The presenter was criticised earlier this week by the BBC's director general, Mark Thompson, for making "inappropriate and misguided" comments in an after-dinner speech made in June in which he criticised senior Labour politicians. Details of the comments were leaked to The Times newspaper by a former Downing Street spin doctor, Tim Allan. The report prompted Michael Grade, the BBC chairman, to order an inquiry.
But Mr Humphrys has refused to let the matter rest and used another speaking engagement last night at the Institute of Directors in Manchester to express his anger at the behaviour of Mr Allan and the reporting of The Times.
The presenter said: "It was ... inaccurate, misleading and clearly designed to give the impression that I have nothing but contempt for Labour ministers. That is simply not true."
Mr Humphrys said of the Times journalist who reported the story, Tom Baldwin, that he was "renowned throughout journalism for his support of New Labour".
Mr Humphrys claimed that Mr Allan knew "that I do not believe that all Labour ministers are liars. I do, however, believe that some politicians don't always tell the truth".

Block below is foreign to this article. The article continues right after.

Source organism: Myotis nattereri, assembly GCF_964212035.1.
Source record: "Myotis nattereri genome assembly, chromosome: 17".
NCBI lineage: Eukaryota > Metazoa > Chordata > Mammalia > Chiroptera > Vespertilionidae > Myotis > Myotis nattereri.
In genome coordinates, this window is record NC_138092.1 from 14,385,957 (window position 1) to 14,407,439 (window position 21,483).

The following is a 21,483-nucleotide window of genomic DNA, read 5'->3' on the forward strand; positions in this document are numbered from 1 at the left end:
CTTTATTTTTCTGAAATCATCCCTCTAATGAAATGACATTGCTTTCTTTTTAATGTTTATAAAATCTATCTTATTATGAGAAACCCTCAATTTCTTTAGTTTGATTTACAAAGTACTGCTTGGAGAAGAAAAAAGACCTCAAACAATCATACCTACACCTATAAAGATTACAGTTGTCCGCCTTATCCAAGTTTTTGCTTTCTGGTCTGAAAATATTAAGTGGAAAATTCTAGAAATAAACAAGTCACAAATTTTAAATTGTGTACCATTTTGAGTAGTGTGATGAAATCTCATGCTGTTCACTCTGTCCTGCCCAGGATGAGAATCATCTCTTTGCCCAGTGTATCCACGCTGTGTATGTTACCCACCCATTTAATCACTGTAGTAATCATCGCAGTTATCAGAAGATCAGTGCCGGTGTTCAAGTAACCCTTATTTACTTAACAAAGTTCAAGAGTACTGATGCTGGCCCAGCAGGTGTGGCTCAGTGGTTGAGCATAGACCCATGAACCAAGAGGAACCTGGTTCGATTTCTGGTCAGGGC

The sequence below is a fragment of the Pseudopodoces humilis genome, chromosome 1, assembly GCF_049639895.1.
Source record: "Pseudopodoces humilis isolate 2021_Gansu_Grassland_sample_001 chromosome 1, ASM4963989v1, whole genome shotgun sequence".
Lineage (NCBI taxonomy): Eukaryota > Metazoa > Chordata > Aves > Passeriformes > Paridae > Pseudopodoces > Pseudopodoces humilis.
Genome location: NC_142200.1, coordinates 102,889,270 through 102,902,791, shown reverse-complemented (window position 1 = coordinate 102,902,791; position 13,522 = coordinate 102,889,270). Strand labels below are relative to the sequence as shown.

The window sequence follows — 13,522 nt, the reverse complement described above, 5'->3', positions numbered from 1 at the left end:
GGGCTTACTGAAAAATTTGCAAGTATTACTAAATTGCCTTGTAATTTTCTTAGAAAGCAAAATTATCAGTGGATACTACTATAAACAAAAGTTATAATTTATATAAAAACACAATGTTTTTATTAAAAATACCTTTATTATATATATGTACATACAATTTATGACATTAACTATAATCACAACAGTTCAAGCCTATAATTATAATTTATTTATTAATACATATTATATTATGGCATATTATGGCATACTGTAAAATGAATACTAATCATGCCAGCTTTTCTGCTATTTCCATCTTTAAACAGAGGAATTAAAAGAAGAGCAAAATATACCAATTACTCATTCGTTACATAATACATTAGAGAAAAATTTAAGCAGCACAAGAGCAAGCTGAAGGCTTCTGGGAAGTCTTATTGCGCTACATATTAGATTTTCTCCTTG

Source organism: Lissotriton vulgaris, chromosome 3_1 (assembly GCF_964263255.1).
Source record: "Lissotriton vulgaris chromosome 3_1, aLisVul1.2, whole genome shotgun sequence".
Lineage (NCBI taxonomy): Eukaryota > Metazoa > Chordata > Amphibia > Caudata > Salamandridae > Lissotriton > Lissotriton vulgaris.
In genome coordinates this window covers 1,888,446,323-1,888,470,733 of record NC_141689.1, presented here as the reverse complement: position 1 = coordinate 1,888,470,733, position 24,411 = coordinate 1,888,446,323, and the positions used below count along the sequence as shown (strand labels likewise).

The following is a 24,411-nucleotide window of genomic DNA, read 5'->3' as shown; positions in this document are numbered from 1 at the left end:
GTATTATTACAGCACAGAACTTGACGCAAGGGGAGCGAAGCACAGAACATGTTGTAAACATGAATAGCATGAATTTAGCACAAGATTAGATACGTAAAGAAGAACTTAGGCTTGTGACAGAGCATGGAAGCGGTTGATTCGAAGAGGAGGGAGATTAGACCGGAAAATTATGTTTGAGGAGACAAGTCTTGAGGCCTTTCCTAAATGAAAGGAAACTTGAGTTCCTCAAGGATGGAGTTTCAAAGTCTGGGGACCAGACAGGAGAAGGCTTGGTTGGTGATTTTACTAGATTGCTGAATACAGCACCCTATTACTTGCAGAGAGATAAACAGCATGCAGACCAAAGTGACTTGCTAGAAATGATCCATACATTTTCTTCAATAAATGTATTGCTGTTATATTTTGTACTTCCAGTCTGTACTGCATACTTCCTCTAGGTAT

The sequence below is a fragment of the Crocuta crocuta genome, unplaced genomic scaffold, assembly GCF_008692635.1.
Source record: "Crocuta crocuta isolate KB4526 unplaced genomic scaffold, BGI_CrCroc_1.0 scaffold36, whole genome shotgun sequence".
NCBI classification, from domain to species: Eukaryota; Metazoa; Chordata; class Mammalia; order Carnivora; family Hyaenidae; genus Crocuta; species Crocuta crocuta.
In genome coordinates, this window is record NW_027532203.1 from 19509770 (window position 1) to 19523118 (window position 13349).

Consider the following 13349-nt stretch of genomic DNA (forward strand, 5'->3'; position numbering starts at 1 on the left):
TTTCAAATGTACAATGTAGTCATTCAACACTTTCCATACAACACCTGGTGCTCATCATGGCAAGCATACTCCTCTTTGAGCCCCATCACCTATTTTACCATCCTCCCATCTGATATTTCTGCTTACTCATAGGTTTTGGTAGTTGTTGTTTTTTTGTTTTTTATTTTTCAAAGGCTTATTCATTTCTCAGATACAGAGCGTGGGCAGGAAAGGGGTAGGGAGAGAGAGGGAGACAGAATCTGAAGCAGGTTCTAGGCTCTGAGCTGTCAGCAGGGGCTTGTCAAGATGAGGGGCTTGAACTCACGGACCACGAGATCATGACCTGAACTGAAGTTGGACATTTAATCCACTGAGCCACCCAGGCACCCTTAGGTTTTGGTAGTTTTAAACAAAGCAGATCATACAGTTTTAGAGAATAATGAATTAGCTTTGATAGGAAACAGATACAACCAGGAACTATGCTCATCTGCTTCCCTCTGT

The presenter denied that the BBC's response to the row was an indication that the independence of the corporation's journalism was compromised.
Mr Humphrys said: "I was not hauled before the bosses. We had a chat on the phone and that was that. I can't say I was exactly over the moon with the wording of the statement, but since I'd already acknowledged that some of my remarks looked pretty injudicious when they appeared in cold print - not that they were ever meant to appear in cold print - there wasn't much I could do about it. It was hardly a resigning matter.
"[The BBC statement] did not tell me to stop making speeches. Indeed, it said BBC presenters should be free to discuss topical issues in journalism in public."
He did not criticise Mr Grade, saying he could understand why the chairman had demanded more information, given the way the story had been reported.
Mr Humphrys was rebuked for comments made in a speech to the Commercial Directors Forum on 8 June, in which he criticised Labour ministers including Tony Blair, Gordon Brown, John Prescott and Peter Mandelson.
At the conclusion of the inquiry, Mr Thompson said that Mr Humphrys' comments had called into question the BBC's impartiality.Reuse content